Swiftpack.co is a collection of thousands of indexed Swift packages. Search packages.
This Swift Package is a collection of decorators and custom classes written in Swift 5 that I keep reusing in my projects. Maybe you'll find this package useful too?
I will not keep this readme file up-to-date. However, I'll try to present the more useful components of the package - so you get an idea of what you're getting.
- Log; a very easy way to log something in the Xcode debug area, or in the console of live apps (these logs can be retreived). For the former, all logs are completely removed for release builds. The cool thing about using this is the consistency of the logs, as it has a log type identifier with clear user guidelines.
- Codable Character; for a game I've been working on.
- Optional Collection Index; trying to reach an out-of-bounds index in a collection simply returns nil.
- Currency Amount String Interpolation; an easy way to get the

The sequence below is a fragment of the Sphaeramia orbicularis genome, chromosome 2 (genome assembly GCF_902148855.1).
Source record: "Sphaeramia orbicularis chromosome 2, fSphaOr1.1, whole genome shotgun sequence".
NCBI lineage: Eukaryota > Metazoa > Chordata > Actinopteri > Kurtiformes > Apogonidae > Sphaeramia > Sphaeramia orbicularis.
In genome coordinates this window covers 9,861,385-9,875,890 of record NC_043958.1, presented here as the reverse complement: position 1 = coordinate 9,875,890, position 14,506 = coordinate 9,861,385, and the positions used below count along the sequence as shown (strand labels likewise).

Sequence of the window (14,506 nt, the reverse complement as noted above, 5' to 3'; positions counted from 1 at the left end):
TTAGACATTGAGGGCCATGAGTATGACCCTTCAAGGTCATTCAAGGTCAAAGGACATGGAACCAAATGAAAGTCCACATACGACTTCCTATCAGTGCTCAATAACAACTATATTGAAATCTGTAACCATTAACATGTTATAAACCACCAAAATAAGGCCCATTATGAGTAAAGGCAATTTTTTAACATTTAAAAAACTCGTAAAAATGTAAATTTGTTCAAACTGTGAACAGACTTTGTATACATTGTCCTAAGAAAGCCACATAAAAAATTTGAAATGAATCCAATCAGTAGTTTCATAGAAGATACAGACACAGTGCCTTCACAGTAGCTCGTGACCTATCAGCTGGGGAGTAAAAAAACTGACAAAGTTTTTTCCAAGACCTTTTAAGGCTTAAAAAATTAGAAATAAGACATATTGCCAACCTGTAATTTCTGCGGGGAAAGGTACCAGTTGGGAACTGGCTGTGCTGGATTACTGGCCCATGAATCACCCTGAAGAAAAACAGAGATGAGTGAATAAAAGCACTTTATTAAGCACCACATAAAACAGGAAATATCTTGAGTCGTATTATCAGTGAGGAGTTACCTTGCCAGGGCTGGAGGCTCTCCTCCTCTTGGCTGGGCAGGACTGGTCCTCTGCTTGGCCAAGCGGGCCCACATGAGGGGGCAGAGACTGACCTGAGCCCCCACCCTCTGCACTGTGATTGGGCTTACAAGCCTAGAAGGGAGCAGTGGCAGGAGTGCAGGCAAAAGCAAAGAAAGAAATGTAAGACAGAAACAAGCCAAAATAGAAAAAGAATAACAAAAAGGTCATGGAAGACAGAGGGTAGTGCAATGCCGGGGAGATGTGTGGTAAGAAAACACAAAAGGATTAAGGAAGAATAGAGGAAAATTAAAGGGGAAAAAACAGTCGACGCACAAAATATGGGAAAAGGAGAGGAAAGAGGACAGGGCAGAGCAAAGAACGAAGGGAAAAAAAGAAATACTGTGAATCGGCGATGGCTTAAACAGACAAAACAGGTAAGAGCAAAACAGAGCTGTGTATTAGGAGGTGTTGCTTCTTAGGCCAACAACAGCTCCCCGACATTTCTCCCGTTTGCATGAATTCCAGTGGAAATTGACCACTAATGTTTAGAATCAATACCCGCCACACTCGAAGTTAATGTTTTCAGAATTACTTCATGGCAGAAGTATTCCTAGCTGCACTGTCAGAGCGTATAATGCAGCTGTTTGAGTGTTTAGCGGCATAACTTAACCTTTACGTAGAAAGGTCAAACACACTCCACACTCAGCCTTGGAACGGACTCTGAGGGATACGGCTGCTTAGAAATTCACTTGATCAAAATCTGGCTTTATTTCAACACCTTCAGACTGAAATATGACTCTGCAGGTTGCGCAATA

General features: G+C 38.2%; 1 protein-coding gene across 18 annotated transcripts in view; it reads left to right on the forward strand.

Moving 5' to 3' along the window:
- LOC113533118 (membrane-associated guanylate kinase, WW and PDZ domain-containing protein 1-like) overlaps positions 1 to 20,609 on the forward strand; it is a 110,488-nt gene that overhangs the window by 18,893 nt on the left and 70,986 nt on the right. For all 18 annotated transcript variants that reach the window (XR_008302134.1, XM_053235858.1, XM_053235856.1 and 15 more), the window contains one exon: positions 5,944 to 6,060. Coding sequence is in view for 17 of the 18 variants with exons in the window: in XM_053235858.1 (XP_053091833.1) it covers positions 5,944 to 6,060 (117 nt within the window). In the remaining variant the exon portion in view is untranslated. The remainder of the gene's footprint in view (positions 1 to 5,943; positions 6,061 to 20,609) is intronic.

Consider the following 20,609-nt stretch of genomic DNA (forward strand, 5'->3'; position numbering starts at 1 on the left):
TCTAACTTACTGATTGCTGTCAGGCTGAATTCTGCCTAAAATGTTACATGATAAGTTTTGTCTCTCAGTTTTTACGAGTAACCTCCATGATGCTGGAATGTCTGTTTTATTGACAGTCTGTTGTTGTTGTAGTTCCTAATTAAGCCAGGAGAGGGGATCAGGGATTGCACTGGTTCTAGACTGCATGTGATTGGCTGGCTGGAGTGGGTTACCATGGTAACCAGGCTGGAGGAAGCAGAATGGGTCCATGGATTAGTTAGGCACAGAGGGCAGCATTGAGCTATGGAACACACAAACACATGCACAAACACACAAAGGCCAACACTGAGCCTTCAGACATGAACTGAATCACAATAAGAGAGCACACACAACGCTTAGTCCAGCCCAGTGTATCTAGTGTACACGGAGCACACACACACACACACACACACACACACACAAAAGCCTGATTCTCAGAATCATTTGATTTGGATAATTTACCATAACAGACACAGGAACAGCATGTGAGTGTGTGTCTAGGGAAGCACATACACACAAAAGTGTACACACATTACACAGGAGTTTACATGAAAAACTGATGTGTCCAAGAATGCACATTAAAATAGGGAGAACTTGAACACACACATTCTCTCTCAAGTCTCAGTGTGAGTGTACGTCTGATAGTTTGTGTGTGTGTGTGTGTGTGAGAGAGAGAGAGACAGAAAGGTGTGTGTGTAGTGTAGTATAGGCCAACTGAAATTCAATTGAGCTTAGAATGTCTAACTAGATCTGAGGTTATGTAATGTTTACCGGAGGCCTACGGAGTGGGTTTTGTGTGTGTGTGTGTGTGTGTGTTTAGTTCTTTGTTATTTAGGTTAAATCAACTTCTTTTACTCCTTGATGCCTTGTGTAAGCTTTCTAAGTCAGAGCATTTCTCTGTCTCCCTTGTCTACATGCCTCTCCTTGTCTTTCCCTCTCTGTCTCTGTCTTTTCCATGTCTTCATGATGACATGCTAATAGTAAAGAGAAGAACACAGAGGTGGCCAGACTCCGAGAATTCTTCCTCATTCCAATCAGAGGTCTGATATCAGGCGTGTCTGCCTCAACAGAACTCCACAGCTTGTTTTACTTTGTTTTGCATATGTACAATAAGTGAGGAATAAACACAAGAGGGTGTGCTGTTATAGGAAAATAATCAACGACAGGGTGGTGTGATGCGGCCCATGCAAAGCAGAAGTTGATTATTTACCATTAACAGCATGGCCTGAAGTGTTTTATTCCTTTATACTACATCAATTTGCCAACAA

Floatformatted as a currency amount.
- Camel Case Formatting of Strings; collapses a string into a camel cased word, both upper and lower camel case is available.
- Reading Time; how long will it take to read the provided text? This will tell you. Supported by science™.
- CGPath from a Character; turn a character into a CGPath the easy way.
- Optically correct saturation adjustment; unlike available saturation tweaking, my method actually works! It simply removes the color of any supported color - just as would expected (ref. examples below)
- Contrasting Color; a very convenient way to create a new color that harmonizes with another.
- Throb and shake animations for UIView; nice visual effects to use in certain situations - like when an element is tapped or refreshed.
- An activity spinner on a visual-effects backdrop; rounded corners, fully constrainted, all ready to be dropped into your view stack.
Result of using withSaturation(_:)
The top half shows the result of using
UIColor.withSaturation(_:) against 40 different colours (with a saturation level of zero), while the bottom half shows the same
UIColor instantiated with the same hue and brightness, and saturation set to zero (provided by Apple).
Below you see what happens to a color when saturation range from -1 to 1 using